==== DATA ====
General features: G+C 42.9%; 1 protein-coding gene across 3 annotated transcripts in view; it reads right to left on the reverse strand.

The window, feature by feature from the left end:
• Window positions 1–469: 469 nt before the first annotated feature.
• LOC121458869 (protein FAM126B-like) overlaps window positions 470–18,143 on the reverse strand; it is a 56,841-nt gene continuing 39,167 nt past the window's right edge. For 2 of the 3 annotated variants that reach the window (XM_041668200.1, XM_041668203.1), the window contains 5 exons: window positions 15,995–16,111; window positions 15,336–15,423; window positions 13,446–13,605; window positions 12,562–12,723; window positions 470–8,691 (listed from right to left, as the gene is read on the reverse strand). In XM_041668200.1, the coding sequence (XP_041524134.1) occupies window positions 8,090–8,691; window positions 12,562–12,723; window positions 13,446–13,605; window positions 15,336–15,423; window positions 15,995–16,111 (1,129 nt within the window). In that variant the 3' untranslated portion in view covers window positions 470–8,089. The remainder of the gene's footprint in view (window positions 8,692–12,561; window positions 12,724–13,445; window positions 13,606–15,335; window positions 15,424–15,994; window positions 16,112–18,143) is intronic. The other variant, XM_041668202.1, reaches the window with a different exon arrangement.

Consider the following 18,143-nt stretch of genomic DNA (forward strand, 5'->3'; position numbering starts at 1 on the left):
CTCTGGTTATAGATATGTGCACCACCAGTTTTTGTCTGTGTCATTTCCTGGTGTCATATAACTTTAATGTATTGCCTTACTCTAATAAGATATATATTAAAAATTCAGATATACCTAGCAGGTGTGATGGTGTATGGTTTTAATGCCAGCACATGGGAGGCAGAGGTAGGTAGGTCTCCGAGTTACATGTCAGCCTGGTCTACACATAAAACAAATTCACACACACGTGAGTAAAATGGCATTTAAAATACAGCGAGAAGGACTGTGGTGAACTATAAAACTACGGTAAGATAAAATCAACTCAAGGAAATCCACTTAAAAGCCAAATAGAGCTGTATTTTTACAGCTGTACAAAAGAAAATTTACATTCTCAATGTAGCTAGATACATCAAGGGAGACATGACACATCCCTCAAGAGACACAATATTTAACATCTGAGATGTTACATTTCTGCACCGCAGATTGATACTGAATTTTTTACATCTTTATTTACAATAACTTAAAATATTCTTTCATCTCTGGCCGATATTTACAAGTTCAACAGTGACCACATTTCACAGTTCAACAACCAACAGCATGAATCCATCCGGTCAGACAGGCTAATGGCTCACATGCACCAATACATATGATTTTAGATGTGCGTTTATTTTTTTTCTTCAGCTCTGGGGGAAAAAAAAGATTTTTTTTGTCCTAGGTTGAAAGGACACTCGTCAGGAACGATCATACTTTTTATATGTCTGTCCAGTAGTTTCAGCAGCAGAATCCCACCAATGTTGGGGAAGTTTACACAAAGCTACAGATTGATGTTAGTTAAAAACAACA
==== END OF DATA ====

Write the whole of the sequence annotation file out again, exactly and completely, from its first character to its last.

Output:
General features: G+C 42.9%; 1 protein-coding gene across 3 annotated transcripts in view; it reads right to left on the reverse strand.

The window, feature by feature from the left end:
• Window positions 1–469: 469 nt before the first annotated feature.
• LOC121458869 (protein FAM126B-like) overlaps window positions 470–18,143 on the reverse strand; it is a 56,841-nt gene continuing 39,167 nt past the window's right edge. For 2 of the 3 annotated variants that reach the window (XM_041668200.1, XM_041668203.1), the window contains 5 exons: window positions 15,995–16,111; window positions 15,336–15,423; window positions 13,446–13,605; window positions 12,562–12,723; window positions 470–8,691 (listed from right to left, as the gene is read on the reverse strand). In XM_041668200.1, the coding sequence (XP_041524134.1) occupies window positions 8,090–8,691; window positions 12,562–12,723; window positions 13,446–13,605; window positions 15,336–15,423; window positions 15,995–16,111 (1,129 nt within the window). In that variant the 3' untranslated portion in view covers window positions 470–8,089. The remainder of the gene's footprint in view (window positions 8,692–12,561; window positions 12,724–13,445; window positions 13,606–15,335; window positions 15,424–15,994; window positions 16,112–18,143) is intronic. The other variant, XM_041668202.1, reaches the window with a different exon arrangement.

Consider the following 18,143-nt stretch of genomic DNA (forward strand, 5'->3'; position numbering starts at 1 on the left):
CTCTGGTTATAGATATGTGCACCACCAGTTTTTGTCTGTGTCATTTCCTGGTGTCATATAACTTTAATGTATTGCCTTACTCTAATAAGATATATATTAAAAATTCAGATATACCTAGCAGGTGTGATGGTGTATGGTTTTAATGCCAGCACATGGGAGGCAGAGGTAGGTAGGTCTCCGAGTTACATGTCAGCCTGGTCTACACATAAAACAAATTCACACACACGTGAGTAAAATGGCATTTAAAATACAGCGAGAAGGACTGTGGTGAACTATAAAACTACGGTAAGATAAAATCAACTCAAGGAAATCCACTTAAAAGCCAAATAGAGCTGTATTTTTACAGCTGTACAAAAGAAAATTTACATTCTCAATGTAGCTAGATACATCAAGGGAGACATGACACATCCCTCAAGAGACACAATATTTAACATCTGAGATGTTACATTTCTGCACCGCAGATTGATACTGAATTTTTTACATCTTTATTTACAATAACTTAAAATATTCTTTCATCTCTGGCCGATATTTACAAGTTCAACAGTGACCACATTTCACAGTTCAACAACCAACAGCATGAATCCATCCGGTCAGACAGGCTAATGGCTCACATGCACCAATACATATGATTTTAGATGTGCGTTTATTTTTTTTCTTCAGCTCTGGGGGAAAAAAAAGATTTTTTTTGTCCTAGGTTGAAAGGACACTCGTCAGGAACGATCATACTTTTTATATGTCTGTCCAGTAGTTTCAGCAGCAGAATCCCACCAATGTTGGGGAAGTTTACACAAAGCTACAGATTGATGTTAGTTAAAAACAACA